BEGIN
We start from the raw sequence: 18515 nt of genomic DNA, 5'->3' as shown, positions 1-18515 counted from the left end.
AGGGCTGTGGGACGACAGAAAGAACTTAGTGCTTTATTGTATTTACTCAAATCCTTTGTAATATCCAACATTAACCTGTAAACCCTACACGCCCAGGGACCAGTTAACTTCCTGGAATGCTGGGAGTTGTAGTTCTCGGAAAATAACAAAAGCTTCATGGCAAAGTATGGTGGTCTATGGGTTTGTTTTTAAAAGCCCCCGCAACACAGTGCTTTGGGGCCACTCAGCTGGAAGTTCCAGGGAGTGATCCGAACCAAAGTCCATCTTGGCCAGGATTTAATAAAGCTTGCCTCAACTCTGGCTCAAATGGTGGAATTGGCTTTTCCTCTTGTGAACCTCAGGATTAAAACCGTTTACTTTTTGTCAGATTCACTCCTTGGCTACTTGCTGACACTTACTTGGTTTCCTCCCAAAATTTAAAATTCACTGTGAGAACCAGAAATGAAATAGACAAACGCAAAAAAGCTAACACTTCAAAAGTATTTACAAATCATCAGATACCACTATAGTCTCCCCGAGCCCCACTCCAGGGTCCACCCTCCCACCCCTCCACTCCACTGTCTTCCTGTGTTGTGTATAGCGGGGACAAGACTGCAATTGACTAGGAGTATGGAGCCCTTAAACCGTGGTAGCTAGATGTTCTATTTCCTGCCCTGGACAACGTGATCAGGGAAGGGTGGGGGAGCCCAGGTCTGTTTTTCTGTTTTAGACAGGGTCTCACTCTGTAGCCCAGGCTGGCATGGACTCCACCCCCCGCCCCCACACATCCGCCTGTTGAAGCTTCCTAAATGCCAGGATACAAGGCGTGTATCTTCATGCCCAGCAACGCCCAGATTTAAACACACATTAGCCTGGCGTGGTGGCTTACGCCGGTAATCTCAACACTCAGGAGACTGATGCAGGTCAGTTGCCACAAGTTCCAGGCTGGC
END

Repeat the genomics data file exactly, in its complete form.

We start from the raw sequence: 18515 nt of genomic DNA, 5'->3' as shown, positions 1-18515 counted from the left end.
AGGGCTGTGGGACGACAGAAAGAACTTAGTGCTTTATTGTATTTACTCAAATCCTTTGTAATATCCAACATTAACCTGTAAACCCTACACGCCCAGGGACCAGTTAACTTCCTGGAATGCTGGGAGTTGTAGTTCTCGGAAAATAACAAAAGCTTCATGGCAAAGTATGGTGGTCTATGGGTTTGTTTTTAAAAGCCCCCGCAACACAGTGCTTTGGGGCCACTCAGCTGGAAGTTCCAGGGAGTGATCCGAACCAAAGTCCATCTTGGCCAGGATTTAATAAAGCTTGCCTCAACTCTGGCTCAAATGGTGGAATTGGCTTTTCCTCTTGTGAACCTCAGGATTAAAACCGTTTACTTTTTGTCAGATTCACTCCTTGGCTACTTGCTGACACTTACTTGGTTTCCTCCCAAAATTTAAAATTCACTGTGAGAACCAGAAATGAAATAGACAAACGCAAAAAAGCTAACACTTCAAAAGTATTTACAAATCATCAGATACCACTATAGTCTCCCCGAGCCCCACTCCAGGGTCCACCCTCCCACCCCTCCACTCCACTGTCTTCCTGTGTTGTGTATAGCGGGGACAAGACTGCAATTGACTAGGAGTATGGAGCCCTTAAACCGTGGTAGCTAGATGTTCTATTTCCTGCCCTGGACAACGTGATCAGGGAAGGGTGGGGGAGCCCAGGTCTGTTTTTCTGTTTTAGACAGGGTCTCACTCTGTAGCCCAGGCTGGCATGGACTCCACCCCCCGCCCCCACACATCCGCCTGTTGAAGCTTCCTAAATGCCAGGATACAAGGCGTGTATCTTCATGCCCAGCAACGCCCAGATTTAAACACACATTAGCCTGGCGTGGTGGCTTACGCCGGTAATCTCAACACTCAGGAGACTGATGCAGGTCAGTTGCCACAAGTTCCAGGCTGGC